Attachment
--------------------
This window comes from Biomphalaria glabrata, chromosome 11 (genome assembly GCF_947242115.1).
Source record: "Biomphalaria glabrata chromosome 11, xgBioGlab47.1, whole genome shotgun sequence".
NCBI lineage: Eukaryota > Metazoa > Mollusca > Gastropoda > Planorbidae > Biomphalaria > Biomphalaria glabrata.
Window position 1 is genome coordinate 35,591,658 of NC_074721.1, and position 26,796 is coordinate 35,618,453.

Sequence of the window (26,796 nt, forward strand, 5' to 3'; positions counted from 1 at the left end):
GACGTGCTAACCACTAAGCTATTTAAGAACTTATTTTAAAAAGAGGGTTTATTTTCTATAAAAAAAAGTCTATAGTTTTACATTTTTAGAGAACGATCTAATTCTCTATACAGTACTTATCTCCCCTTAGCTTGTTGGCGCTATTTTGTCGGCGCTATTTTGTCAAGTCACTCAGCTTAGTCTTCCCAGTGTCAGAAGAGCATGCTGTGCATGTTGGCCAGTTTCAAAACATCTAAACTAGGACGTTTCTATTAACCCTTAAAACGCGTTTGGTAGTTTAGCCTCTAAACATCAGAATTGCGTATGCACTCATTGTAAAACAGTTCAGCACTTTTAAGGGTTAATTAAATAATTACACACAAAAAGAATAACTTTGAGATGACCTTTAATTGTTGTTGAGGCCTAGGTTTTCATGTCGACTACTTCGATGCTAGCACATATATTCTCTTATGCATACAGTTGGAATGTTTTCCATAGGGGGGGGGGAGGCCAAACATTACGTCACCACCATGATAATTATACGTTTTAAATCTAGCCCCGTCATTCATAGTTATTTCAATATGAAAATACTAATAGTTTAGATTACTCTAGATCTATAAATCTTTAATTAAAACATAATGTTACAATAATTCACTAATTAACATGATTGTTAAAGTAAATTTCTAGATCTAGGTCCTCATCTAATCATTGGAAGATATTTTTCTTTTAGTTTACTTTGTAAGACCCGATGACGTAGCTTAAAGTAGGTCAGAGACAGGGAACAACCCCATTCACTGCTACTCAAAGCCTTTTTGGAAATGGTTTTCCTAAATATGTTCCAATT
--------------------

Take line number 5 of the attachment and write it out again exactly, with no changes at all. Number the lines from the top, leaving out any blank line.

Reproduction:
Sequence of the window (26,796 nt, forward strand, 5' to 3'; positions counted from 1 at the left end):